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For those who might not be familiar with it, Korora is based on Fedora, but with lots and lots (and lots) of additional packages included in the base installation. That makes it a particularly interesting distribution.
There are four ISO images available, for Gnome 3 and KDE desktops in 32-bit and 64-bit versions.
The images are large (1.6GB for Gnome, 2.2GB for KDE), but they are still hybrid ISO images, so you can dd them to a USB stick, or burn them to DVD media. They support both "normal" BIOS and UEFI BIOS, and Secure Boot.
On UEFI systems, there is one small quirk I've noticed: The directory where the EFI boot files are installed is still called "fedora", so in the unlikely event that you are installing Korora on a system where Fedora is already installed (or the other way around), they will overwrite each other unless you do something to prevent that.
The installation procedure is identical to installing Fedora 18, using anaconda, so check my previous post about installing Fedora 18 for complete details and screenshots of that.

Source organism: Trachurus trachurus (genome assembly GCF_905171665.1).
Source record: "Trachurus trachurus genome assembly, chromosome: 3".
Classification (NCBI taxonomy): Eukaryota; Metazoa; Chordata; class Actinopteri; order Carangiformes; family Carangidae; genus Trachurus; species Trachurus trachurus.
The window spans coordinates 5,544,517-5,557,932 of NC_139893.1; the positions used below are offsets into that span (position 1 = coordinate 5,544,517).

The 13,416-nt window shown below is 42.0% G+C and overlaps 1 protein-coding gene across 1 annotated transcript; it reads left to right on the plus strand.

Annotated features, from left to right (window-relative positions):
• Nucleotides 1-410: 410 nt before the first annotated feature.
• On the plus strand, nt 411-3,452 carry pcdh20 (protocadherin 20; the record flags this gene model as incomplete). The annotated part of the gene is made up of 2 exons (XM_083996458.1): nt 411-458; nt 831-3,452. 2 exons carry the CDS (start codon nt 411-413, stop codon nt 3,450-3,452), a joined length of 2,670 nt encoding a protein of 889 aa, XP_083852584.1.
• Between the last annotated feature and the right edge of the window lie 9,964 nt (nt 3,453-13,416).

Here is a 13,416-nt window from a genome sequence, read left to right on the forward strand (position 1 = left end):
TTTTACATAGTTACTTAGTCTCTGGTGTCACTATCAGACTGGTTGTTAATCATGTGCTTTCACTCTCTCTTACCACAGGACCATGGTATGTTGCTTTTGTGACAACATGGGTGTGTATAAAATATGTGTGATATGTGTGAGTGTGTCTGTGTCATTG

Because of the large amount of software that is installed, the process takes about an hour, which is considerably longer than most other distributions. According to the release announcement, there were no significant problems reported with the last beta images, so the release images are in fact the same ones, simply renamed for the final version.
This has one side effect that you need to keep in mind: They really need the latest updates.
As soon as you have booted the installed system, the first thing to do is configure the network, and then get all the latest updates. There will be more than 600 updates to install, which will probably take another hour or so, but they are definitely worth it.